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Ohio Supreme Court Overturns Fake Ban On Speed Cameras
Ohio lawmakers cannot have it both ways under a Supreme Court ruling saying speed cameras are an all or nothing proposition.

Ohio Supreme Court
Politicians hate to make the sort of choices that might alienate key constituencies. In Ohio, lawmakers knew voters opposed speed cameras after the devices were rejected at the ballot box in eight cities. At the same time, state representatives and senators did not want to offend city politicians who depend on photo ticket revenue to balance the budget. The Ohio Supreme Court weighed in Wednesday by tossing out the General Assembly's 2014 attempt to have it both ways by passing legislation that was commonly reported as a "ban" on speed cameras, even though it still allowed cities to run as many speed cameras as they liked (view bill).

A majority of justices reasoned that a number of superficial limitations on the ability of municipalities to use speed cameras served no legitimate state purpose. The 2014 law imposed requirements similar to those set by statute in other states, such as requiring safety studies and public information campaigns prior to starting a camera program. The law also prohibited tickets for cars photographed allegedly traveling 5 MPH or less over the limit in school zones.

What cities really objected to was the requirement that a live human police officer sit near a speed camera while it generates tickets. This increased the cost of running the program, and the court majority found that to be unconstitutional because it does not serve an overriding statewide interest.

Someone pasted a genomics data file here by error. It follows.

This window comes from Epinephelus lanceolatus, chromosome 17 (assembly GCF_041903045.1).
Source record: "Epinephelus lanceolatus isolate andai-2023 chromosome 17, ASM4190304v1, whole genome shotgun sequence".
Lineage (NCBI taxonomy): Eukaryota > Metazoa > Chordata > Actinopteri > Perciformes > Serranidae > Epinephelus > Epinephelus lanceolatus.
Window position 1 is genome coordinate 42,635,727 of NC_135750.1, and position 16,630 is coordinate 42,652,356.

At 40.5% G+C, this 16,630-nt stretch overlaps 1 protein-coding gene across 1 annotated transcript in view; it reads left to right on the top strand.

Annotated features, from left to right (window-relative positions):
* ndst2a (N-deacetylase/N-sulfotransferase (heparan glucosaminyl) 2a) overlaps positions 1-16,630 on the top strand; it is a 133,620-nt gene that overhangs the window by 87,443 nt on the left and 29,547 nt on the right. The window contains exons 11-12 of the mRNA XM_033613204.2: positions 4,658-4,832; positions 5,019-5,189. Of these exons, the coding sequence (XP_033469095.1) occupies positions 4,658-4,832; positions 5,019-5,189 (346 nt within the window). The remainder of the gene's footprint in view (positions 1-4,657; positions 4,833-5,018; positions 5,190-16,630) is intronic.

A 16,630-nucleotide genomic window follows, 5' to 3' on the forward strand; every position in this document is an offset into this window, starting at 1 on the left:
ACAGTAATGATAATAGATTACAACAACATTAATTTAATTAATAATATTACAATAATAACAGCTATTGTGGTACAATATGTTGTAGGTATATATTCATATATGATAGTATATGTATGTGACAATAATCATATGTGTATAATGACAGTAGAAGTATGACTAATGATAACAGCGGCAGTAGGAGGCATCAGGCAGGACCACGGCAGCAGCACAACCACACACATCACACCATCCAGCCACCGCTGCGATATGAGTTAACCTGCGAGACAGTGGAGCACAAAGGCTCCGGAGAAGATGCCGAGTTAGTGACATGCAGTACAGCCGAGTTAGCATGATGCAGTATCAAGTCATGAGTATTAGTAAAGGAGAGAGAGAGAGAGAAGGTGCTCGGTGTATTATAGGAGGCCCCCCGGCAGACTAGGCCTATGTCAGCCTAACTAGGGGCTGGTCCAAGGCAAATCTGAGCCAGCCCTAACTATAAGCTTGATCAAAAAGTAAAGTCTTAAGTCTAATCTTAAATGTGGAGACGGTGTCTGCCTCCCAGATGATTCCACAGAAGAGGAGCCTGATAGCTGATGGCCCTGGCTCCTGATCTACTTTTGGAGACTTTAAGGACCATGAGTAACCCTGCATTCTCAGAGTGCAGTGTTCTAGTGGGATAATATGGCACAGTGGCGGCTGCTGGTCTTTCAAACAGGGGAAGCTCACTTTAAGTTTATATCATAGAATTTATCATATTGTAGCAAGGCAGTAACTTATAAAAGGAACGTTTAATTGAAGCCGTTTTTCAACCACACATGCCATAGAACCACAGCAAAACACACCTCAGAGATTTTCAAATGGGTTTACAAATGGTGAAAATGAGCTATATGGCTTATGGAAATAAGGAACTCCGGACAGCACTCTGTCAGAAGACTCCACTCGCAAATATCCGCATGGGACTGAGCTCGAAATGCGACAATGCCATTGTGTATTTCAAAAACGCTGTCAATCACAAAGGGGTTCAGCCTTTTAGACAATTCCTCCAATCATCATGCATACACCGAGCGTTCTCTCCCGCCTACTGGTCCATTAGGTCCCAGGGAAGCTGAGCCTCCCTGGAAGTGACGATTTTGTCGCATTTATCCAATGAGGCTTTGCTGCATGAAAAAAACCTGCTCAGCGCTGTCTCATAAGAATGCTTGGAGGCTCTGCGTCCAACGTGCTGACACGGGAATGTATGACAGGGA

"As to whether [the 2014 law] serves an overriding statewide interest, the state contends that [it] represents a legislative compromise: it is not an outright ban on traffic cameras, but it establishes cameras as secondary enforcement tools so that the officers do not have to stop every violator," Justice Patrick F. Fischer wrote for the majority. "However, requiring an officer's presence at a traffic camera directly contradicts the purpose of a traffic camera -- to conserve police resources."

The court majority asserted the General Assembly's arguments for the other common restrictions were "unpersuasive." Because state law tried to have it both ways by accepting speed cameras as legitimate, it cannot water down their implementation without infringing the home rule authority of municipalities.

Justices William M. O'Neill and R. Patrick DeWine blasted the "rudderlessness" of the majority's reasoning, saying their colleagues were acting as lawmakers imposing their personal preference on the populace. The Ohio constitution, the dissenting justices explained, says if a law that applies equally throughout the state conflicts with a municipal ordinance, state law wins.

"The result today seems to have everything to do with the policy preferences of the majority and nothing to do with the language of the Home Rule Amendment," the dissenting justices wrote. "Nothing in the amendment makes the constitutionality of a legislative enactment turn upon this court's best guess about what is in the state's interest."

Justice O'Neill said he personally found the fake ban on speed cameras to be "absurd," but he insisted the justices should not be allowed to overturn any law they personally find distasteful. In this case, the law was meant to address valid concerns that cameras were being used as a revenue grab.

"The lead opinion apparently doesn't share the concern about the misuse of traffic cameras," the dissenting justices wrote. "But that should not make the legislative compromise invalid. Indeed, the question left unanswered by the plurality is why it is better suited than the legislature to determine what is in the overriding interest of the state."

A copy of the ruling is available in a 130k PDF file at the source link below.

Source: PDF File Dayton v. Ohio (Ohio Supreme Court, 7/26/2017)

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